Globalization and Culture

Essay by supersaadiUniversity, Bachelor'sA, October 2009

download word file, 35 pages 4.3

We live in a moment popularly understood as "the global triumph of the United States and its way of life" (Hobsbawm 1998: 1). Henry Kissinger goes so far as to say that "globalization is really another name for the dominant role of the United States" (1999). The Wall Street Journal trumpets this loudly: "the US enters the 21st century in a position of unrivaled dominance that surpasses anything it experienced in the 20th….America's free-market ideology is now the world's ideology; and the nation's Internet and biotechnology businesses are pioneering the technologies of tomorrow" (Murray 1999). For all the misery internal to that country (in 2000, even as 74 percent of college students expected to become millionaires, 44 million people had no medical cover), the US has international influence beyond the reach of other régimes. Consider a mundane expectation of sovereignty - that the modern state make its own stamps, featuring national images.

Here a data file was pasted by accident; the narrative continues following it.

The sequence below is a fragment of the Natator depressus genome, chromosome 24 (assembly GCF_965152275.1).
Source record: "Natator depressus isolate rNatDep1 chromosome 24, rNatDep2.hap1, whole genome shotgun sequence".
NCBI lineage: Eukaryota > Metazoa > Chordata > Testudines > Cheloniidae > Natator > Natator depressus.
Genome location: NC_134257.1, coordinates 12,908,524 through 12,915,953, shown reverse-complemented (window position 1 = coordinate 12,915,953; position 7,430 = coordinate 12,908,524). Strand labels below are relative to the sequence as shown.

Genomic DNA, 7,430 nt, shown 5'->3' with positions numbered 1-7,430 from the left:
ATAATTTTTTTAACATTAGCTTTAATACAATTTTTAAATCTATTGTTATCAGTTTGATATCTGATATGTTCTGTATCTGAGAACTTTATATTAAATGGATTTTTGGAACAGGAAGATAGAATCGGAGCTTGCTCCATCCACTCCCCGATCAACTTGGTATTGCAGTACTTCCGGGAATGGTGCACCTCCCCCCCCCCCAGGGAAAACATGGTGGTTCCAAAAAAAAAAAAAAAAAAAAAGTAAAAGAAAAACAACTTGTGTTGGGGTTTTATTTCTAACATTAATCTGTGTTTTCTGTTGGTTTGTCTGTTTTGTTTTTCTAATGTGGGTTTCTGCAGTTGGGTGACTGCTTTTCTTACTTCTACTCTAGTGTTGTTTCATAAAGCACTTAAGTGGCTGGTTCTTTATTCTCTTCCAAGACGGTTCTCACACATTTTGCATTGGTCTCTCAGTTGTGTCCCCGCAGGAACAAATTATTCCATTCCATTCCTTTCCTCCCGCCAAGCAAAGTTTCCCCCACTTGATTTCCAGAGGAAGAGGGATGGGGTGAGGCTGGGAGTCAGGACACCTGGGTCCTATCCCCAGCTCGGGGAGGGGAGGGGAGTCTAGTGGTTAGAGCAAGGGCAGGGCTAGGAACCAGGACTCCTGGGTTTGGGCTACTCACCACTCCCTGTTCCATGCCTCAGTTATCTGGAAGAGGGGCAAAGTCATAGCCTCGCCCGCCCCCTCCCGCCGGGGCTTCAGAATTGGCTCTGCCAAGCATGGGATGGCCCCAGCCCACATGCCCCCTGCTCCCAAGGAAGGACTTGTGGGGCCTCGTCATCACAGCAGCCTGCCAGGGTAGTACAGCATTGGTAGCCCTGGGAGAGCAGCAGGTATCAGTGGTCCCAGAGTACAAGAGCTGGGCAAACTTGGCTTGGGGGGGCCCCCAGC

Today, 70 countries mostly in the Third World, have their stamps produced by the New York-based Inter-Governmental Philatelic Corporation. The dominant images are recycled icons from US popular culture (Mingo 1997). This US cultural imperialism is often understood as the apex of a wider phenomenon - globalization - that sees North American corporations wiping out the state system and obliterating the cultures of the world.

If that is so, it is the outcome of what is known as the "Washington Consensus." Dominant since the late 1970s, the "Consensus" favors open trade, comparative advantage, deregulation of financial markets, and low inflation. It has, of course, presided over slower worldwide growth and greater worldwide inequality than any time since the Depression, with job security and real wages down and working hours up in the industrialized market economies (IMECS). At the same time, the world's richest 20 percent...